The NGO trains volunteers to teach blind children at their homes or nearby schools.

It is supporting 10 such children, including Insha until last year.

Bhat says in the past decade schools have remained shut for long periods due to the ongoing violence.

Besides poor attendance, children are also suffering more than earlier because they have become direct targets.

School board examinations in Srinagar in progress.

Photograph: Umar Ganie for

Among the examinees who made news in January was Ghalib Guru, the son of Afzal Guru, the 2001 Parliament attack accused who was hanged five years ago.

Ghalib passed the higher secondary school exam conducted by the state board with distinction.

He is taking tutorial classes in Srinagar to prepare for the medical entrance exams.

His mother Tabassum, who stays at their home in Baramulla, says like everyone else, Ghalib had to mostly study at home after the unrest in 2016.

Afzal Guru's wife Tabassum waits inside the Tihar central jail with her son Ghalib to meet her husband in New Delhi, October 3, 2006.

Photograph: Adnan Abidi/Reuters

She was advised by a relative that Ghalib could apply for scholarships to study medicine in Turkey.

But the family has been denied passports, which she had applied for to be able to perform Hajj.

"I had applied for passport in 2015, but so far nothing has happened and the case is stuck in courts. What choice do we have then?" asks Tabassum, who has petitioned the high court.

A familiar refrain is the growing anger against state policies and the lack of fear among the young.


Sama says the youth are more aware and educated today and therefore less willing to ignore continuing injustice.

"I have many friends in India, who are like family. No one is my enemy. Kashmiris don't have problems with the people, but the policies of the government," she adds.

Parents express helplessness, even as they view provocations from the state as fuelling anger among youth.

Tabassum points to the incident of a 21-year-old protester being run over by a CRPF vehicle in Srinagar a week earlier.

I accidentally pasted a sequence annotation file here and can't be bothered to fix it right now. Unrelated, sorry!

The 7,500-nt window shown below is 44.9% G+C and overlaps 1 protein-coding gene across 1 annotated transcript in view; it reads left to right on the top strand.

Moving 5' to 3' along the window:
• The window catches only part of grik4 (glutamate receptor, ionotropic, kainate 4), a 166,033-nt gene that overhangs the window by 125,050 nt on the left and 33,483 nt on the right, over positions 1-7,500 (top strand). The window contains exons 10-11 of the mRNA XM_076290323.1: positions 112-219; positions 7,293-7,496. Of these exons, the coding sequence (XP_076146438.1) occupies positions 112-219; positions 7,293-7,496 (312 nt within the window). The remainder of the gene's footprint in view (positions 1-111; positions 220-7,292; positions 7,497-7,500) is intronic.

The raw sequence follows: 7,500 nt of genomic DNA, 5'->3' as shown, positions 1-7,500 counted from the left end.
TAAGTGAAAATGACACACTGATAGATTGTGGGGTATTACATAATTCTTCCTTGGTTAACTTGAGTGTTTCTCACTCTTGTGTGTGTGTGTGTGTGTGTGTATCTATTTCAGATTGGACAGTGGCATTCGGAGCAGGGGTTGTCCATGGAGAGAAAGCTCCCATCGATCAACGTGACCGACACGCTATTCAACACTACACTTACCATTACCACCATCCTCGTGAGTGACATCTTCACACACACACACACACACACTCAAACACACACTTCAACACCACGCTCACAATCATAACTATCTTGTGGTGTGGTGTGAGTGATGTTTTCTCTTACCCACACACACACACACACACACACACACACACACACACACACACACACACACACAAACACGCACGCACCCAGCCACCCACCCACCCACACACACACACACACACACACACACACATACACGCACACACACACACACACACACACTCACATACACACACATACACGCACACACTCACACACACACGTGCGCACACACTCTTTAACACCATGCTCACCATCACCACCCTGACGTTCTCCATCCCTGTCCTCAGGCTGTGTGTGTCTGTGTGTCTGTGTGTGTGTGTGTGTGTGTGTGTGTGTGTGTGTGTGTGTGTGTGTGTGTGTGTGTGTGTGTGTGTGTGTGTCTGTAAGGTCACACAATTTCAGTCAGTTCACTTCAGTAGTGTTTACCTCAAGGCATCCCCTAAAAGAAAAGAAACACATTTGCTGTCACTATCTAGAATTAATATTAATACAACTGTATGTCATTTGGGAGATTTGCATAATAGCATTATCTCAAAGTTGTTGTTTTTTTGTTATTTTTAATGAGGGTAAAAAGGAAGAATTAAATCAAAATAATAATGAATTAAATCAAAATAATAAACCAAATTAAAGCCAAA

"Why do you need to kill protesters? Why not beat them up or even jail them instead? Killings only spark off more anger and resistance."

Sama's mother Bilqees Shah, a medical superintendent, says, "What I am more worried about is that people -- be it youth, militants or the elderly -- earlier used to rush away from an encounter, today it is the opposite."

"For the youth of today, it doesn't even matter if they get killed. What is pushing them towards it? That has to be addressed."

Students resume classes in March 2017 after their studies were affected during the last academic session.

Photograph: Umar Ganie for

Writer and policy analyst Radha Kumar, who was one of the three government-appointed interlocutors for Jammu and Kashmir in 2010, says school children have been caught in the cross-hairs for decades, and that on an average the valley has lost almost a third of school days per annum over the past 15 years.

Children from poorer families are the worst affected because few of them can catch up on studies at home, and their dropout rate is also high, she adds.

A volunteer teaches students at a community school in Zainakote, Srinagar. This school has been functional for the past month thanks to the efforts of local youth. Photograph: Athar Parvaiz for

According to the local media, the latest economic survey report tabled by the state government in the legislative assembly showed a significant increase in dropouts.

The dropout rates in primary (age-group of 6 to 10) and upper primary (11 and 12) classes grew from 6.93 per cent and 5.36 per cent in 2015-2016 to 10.30 per cent and 10.20 per cent in 2016-2017.

When asked about administrative failure to secure school environment, Kumar says prior to shutdown calls militants largely left educational institutions unharmed, but the burning of schools a couple of years ago suggested a further dark turn in the insurgency.

"Certainly, the government could do more, for example, by talking to the JRL (Joint Resistance Leadership, an alliance of separatist leaders) to declare that schools and education centres should be treated as protected zones that are not affected," she says, adding that the JRL needs to specify exemptions from shutdowns, such as schools and colleges, and governments need to build a peace process.

Production: Ashish Narsale/

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Ritwik Sharma